Gas Detection within these environments is essential in order to keep the working environment healthy, safe, and risk-free. To ensure optimal working conditions, the installation of an efficient ventilation (HEPA) system and a gas detection and monitoring system for monitoring VOC gases is critical.
Gas detection technology has brought about an increase in a laboratory’s capacity for efficiency, both within the facility itself, it’s processes and also in the safety of the people who work within this environment.
Reducing VOCs Within IVF Laboratories
Even though many airborne contaminants within a laboratory can be removed using high-efficiency particulate air (HEPA) filtration. This method alone will not remove VOCs.
Even though an IVF laboratory may on the surface be clinically sterile it could
still be contaminated by VOCs, coming from either sources within the laboratory, neighbouring rooms or even the surrounding area. There are many different VOCs that can be found in an IVF lab, including formaldehyde, isopropanol, hydrocarbons such as xylene, and refrigerant components.
The nature of the IVF process, more specifically the handling of the eggs, sperm and embryos outside of the body exposes them to many toxic substances and airborne pollutants such as VOCs. Although human embryos are extremely robust and adaptable to their environment it has been found that exposure to VOCs can have a detrimental effect on the IVF success rates. Research has shown that when it comes to VOCs, levels of over one part per million (ppm) will lead to poor development of both mouse and human embryos.
”Regular monitoring of our laboratory’s air quality with the ION Science Tiger has shown very low levels of VOCs. With major building work taking place outside the air intakes from our laboratory, the use of the instrument is even more critical to maintaining those levels.
The aim of the HFEA regulation is to implement standards of air quality in laboratories where tissues are prepared for use in humans, including assisted conception facilities. Part of this is measuring and maintaining the air found in tissue laboratories with particle and microbial counts being done on a regular basis.Philip Milne, Clinical Embryologist At Ninewells Hospitals Assisted Conception Unit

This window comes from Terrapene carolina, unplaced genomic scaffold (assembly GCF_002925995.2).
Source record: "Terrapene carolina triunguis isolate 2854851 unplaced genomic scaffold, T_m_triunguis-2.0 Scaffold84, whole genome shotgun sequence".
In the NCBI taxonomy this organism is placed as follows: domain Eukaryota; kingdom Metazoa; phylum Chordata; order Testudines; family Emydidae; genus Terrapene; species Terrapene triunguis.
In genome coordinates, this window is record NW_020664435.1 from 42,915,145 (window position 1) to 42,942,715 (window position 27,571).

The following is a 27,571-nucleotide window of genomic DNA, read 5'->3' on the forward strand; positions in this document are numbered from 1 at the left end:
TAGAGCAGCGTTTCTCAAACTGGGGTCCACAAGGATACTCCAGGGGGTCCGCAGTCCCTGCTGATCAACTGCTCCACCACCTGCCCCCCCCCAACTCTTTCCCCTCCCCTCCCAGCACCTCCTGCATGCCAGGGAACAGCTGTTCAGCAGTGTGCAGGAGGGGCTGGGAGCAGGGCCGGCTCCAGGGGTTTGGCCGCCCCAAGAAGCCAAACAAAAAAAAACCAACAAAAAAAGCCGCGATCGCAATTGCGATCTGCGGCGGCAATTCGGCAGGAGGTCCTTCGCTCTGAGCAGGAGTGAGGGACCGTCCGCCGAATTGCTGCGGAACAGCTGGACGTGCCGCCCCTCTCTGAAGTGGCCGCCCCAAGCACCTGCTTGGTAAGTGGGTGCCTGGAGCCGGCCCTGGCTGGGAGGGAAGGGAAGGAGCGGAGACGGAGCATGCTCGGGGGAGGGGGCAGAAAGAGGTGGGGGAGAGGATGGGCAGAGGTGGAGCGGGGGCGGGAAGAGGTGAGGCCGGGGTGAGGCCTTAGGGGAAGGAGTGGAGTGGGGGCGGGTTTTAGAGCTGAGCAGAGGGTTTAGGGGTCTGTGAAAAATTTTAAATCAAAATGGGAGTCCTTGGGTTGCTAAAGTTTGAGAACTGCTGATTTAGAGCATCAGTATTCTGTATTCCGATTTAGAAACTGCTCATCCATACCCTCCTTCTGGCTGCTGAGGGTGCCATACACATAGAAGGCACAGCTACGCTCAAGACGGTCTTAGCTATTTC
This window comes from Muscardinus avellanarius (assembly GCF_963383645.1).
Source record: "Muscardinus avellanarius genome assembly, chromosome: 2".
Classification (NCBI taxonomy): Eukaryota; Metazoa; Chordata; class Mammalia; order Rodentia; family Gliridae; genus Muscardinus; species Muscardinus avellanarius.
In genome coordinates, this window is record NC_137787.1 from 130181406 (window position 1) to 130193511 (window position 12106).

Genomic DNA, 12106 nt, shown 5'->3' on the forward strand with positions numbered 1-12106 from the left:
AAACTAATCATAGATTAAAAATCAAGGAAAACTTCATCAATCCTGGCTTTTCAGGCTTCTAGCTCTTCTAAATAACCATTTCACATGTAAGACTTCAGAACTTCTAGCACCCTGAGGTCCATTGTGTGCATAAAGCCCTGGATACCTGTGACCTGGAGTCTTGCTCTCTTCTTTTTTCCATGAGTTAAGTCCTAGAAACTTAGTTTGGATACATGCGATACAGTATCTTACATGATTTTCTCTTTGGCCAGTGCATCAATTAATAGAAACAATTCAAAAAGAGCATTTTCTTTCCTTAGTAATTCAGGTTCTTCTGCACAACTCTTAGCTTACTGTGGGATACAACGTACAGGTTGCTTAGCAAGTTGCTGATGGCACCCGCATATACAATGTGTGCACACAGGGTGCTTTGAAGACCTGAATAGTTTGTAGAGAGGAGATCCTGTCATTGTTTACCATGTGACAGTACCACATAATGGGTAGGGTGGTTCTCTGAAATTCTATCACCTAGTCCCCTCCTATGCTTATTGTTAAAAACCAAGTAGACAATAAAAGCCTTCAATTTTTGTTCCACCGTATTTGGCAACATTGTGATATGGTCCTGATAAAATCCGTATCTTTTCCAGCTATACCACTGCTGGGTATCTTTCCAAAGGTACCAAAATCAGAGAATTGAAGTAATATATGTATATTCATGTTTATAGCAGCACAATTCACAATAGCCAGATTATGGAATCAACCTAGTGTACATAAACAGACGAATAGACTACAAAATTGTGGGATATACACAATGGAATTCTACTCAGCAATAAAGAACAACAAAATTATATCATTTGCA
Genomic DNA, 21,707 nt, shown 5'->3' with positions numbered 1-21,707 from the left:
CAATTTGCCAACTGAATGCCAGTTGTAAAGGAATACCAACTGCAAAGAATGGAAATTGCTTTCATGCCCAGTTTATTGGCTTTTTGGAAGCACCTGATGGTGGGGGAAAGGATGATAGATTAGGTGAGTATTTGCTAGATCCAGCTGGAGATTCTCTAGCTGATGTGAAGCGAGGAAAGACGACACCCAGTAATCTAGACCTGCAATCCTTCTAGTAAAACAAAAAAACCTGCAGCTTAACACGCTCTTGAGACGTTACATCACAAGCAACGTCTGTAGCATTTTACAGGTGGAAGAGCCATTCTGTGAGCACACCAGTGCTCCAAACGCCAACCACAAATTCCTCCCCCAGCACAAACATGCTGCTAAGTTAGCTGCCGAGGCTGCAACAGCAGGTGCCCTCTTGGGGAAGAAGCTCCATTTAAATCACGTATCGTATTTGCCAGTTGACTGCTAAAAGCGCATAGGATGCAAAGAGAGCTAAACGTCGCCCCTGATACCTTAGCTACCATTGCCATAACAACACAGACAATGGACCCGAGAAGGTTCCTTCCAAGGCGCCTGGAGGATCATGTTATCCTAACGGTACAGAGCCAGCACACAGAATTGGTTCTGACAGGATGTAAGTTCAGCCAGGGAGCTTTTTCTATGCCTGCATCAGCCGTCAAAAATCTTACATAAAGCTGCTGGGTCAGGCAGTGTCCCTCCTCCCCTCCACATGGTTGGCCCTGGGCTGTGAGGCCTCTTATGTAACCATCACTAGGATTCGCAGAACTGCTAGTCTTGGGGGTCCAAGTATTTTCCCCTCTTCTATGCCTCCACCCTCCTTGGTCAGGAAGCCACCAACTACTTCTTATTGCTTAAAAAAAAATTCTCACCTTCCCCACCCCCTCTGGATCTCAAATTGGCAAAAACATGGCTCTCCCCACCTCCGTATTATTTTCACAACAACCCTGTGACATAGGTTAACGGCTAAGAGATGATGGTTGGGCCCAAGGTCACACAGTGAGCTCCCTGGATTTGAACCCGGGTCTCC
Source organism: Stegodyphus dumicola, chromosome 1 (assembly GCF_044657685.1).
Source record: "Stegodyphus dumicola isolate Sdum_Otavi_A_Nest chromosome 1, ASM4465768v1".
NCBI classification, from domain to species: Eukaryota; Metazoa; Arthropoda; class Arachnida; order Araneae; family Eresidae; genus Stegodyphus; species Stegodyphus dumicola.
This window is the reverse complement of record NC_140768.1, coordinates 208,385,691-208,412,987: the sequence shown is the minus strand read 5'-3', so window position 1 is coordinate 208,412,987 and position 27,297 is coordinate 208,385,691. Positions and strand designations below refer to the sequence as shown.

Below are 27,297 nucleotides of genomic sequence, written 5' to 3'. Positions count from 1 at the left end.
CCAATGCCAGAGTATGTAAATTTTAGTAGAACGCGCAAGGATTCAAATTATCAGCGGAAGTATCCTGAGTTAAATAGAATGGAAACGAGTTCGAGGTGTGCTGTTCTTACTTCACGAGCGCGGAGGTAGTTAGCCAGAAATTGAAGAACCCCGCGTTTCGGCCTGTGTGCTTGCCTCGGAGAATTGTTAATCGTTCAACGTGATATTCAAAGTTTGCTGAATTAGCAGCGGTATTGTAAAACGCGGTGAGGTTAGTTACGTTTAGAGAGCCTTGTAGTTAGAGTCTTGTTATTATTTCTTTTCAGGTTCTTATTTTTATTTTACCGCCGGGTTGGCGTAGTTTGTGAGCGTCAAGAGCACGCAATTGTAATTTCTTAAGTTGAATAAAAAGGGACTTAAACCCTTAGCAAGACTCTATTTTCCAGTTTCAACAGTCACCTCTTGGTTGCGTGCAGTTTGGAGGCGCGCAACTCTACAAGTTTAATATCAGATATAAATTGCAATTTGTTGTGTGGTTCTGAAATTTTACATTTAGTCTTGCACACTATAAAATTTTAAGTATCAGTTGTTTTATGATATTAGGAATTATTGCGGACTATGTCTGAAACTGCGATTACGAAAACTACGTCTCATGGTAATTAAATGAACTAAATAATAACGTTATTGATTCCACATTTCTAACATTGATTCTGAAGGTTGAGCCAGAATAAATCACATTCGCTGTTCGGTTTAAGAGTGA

Dangers Of VOCs Within An IVF Laboratory
Even though an IVF laboratory may on the surface be clinically sterile it could still be contaminated by VOCs, coming from either sources within the laboratory, neighbouring rooms or even the surrounding area. There are many different VOCs that can be found in an IVF lab, including formaldehyde, isopropanol, hydrocarbons such as xylene, and refrigerant components.
These can originate from a number of sources including:
- Medical Gases
- Instrument Packs
- Construction Materials
- Laboratory Personnel
Ultimately limitation and control of VOC build-up in the IVF laboratory has proven to be the most effective way of ensuring that the IVF laboratory has adequate functionality whilst minimising any damaging effects on reproductive cells.
This can be done in a number of ways:
- Room Separation
- Incubator Setup & Maintenance
- Out-Gassing Plastic
- VOC-Free Paint & Cleaning Products
- Laboratory Workers
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“Reducing VOCs Within IVF Laboratories”
The reducing VOCs within IVF laboratories guide which can be downloaded below provides the reader with an in-depth balance of knowledge on VOC dangers in IVF laboratories and why the ability of PID to measure low levels of any VOC makes it a vital tool in any laboratory or clean room. A PID detector is sensitive enough to detect parts per billion (ppb) levels of VOCs that can be toxic but are not able to be removed using standard high-efficiency particulate (HEPA) filtration methods. This is crucial as live birth rate are at a less of 50%, so high standards of quality and safety within the laboratory are of the highest possible level.
Gas Detection Equipment For The Detection Of VOCs Within Laboratories
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